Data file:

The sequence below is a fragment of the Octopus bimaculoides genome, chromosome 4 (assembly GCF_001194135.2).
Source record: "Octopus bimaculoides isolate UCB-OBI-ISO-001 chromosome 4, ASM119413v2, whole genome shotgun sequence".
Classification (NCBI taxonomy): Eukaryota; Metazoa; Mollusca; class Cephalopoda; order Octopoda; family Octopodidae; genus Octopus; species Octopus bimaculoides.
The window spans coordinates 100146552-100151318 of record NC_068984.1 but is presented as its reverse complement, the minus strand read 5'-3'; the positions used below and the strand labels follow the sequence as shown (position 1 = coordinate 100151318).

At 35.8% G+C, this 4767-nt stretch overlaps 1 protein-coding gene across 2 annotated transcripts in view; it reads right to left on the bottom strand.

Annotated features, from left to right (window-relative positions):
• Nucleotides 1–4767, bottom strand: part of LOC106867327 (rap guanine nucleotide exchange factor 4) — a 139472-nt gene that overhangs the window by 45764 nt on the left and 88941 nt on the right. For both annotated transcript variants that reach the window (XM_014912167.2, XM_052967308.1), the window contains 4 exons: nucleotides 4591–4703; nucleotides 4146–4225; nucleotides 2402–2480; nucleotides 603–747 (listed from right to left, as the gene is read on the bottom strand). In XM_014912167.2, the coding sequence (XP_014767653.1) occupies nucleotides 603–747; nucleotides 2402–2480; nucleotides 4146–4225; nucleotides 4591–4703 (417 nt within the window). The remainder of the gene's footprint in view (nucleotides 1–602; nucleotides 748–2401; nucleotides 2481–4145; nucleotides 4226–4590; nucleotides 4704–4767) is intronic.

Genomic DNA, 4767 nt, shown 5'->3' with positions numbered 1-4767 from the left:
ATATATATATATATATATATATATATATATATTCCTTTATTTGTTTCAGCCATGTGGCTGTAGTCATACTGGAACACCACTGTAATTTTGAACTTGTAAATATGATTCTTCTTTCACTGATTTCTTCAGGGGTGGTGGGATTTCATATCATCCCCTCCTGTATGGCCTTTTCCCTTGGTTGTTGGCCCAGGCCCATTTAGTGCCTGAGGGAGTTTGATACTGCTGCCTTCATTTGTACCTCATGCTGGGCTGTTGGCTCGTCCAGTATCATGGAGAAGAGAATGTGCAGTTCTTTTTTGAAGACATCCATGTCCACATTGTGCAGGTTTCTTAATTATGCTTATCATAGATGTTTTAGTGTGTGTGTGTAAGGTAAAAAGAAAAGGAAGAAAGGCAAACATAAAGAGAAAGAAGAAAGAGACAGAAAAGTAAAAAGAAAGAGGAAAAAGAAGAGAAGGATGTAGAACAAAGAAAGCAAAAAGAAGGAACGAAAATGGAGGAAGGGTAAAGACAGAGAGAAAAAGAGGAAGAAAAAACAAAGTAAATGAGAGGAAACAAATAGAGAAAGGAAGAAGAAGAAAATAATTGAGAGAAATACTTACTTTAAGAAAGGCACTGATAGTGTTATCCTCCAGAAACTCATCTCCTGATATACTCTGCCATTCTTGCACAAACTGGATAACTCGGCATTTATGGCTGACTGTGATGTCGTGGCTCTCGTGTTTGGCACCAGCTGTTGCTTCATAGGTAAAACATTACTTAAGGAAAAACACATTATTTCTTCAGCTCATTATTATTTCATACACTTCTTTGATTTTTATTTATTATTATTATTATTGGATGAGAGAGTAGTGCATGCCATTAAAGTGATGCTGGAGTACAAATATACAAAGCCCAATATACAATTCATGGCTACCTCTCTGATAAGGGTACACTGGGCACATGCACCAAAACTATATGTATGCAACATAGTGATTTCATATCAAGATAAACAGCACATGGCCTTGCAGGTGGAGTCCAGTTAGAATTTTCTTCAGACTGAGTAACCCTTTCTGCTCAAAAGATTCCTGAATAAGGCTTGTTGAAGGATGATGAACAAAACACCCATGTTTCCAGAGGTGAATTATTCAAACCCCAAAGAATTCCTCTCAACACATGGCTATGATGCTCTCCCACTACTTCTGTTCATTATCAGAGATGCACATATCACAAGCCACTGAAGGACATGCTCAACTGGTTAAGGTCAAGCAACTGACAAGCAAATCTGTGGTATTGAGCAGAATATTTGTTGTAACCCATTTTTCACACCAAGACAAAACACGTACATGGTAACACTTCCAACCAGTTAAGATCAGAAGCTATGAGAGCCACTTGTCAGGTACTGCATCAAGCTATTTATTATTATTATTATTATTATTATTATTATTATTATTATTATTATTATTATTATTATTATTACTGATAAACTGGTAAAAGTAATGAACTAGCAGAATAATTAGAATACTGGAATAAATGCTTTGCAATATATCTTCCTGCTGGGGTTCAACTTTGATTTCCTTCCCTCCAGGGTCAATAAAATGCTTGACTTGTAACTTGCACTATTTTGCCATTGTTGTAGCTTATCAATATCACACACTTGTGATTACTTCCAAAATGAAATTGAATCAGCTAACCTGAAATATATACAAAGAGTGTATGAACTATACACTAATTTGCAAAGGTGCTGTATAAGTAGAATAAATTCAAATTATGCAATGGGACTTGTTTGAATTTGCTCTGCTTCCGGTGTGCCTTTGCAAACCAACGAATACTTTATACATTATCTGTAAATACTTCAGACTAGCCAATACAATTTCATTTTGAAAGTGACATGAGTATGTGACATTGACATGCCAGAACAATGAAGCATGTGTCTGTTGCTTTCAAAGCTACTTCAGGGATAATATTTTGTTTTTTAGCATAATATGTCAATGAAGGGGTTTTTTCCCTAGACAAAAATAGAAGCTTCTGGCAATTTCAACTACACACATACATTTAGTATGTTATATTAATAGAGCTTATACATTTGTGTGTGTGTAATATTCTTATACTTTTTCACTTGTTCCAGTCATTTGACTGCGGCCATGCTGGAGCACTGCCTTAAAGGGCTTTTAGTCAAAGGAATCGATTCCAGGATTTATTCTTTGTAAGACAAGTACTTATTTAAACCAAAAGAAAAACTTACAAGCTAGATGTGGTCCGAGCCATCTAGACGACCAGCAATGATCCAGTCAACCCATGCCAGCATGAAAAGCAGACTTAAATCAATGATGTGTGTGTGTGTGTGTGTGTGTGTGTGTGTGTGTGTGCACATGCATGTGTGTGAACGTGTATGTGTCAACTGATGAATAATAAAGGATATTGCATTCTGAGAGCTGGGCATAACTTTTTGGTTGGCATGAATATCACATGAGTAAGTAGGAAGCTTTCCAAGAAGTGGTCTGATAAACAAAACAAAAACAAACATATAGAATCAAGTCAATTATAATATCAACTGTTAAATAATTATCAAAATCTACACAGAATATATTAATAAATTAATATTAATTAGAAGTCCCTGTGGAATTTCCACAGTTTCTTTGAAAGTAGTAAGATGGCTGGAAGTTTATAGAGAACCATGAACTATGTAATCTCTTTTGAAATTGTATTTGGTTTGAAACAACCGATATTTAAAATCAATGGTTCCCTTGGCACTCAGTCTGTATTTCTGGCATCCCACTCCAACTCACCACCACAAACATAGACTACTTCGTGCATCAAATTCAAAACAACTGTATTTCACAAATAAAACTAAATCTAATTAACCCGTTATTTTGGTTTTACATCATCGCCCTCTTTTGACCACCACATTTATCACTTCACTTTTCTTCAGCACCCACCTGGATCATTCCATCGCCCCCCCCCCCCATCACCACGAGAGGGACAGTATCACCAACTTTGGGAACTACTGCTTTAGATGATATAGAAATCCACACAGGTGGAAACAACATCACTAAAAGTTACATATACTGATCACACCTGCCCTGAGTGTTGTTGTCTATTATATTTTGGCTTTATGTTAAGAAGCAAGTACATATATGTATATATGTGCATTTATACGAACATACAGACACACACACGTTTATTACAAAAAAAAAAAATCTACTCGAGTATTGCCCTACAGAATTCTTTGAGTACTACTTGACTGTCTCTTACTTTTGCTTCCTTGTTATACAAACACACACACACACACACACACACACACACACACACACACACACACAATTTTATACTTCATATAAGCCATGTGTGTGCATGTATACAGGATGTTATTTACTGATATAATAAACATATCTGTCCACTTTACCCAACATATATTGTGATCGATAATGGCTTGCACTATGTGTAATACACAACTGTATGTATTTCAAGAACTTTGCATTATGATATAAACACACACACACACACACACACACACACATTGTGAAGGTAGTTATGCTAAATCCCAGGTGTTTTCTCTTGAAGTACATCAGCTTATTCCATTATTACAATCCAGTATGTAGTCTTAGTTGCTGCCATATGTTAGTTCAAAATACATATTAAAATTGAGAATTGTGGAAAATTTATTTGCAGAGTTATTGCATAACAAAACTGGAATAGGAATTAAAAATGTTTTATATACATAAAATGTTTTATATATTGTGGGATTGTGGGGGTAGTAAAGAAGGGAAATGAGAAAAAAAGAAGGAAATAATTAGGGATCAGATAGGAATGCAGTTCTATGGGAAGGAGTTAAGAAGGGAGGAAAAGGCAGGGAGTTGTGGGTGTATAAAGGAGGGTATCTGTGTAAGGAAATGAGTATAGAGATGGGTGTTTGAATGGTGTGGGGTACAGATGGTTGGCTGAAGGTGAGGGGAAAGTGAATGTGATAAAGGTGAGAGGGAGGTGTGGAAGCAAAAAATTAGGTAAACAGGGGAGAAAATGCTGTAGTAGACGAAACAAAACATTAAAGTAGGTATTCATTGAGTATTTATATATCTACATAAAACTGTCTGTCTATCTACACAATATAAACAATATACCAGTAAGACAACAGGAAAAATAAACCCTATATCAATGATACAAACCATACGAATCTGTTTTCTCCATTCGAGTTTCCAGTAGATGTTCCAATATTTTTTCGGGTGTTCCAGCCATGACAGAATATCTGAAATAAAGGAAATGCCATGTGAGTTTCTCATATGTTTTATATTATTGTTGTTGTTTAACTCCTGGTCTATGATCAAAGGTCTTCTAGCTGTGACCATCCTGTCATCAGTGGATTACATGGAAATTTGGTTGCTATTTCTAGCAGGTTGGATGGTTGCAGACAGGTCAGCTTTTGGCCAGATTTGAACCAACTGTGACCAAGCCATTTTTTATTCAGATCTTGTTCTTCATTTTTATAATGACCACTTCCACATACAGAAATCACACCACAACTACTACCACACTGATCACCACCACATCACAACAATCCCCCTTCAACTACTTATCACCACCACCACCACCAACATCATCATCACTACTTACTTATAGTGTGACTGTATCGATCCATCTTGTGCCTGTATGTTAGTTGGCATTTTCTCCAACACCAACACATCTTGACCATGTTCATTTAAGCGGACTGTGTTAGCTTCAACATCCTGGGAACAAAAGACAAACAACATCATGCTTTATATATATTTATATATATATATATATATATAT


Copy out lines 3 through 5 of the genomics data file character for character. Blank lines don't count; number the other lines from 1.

Classification (NCBI taxonomy): Eukaryota; Metazoa; Mollusca; class Cephalopoda; order Octopoda; family Octopodidae; genus Octopus; species Octopus bimaculoides.
The window spans coordinates 100146552-100151318 of record NC_068984.1 but is presented as its reverse complement, the minus strand read 5'-3'; the positions used below and the strand labels follow the sequence as shown (position 1 = coordinate 100151318).

At 35.8% G+C, this 4767-nt stretch overlaps 1 protein-coding gene across 2 annotated transcripts in view; it reads right to left on the bottom strand.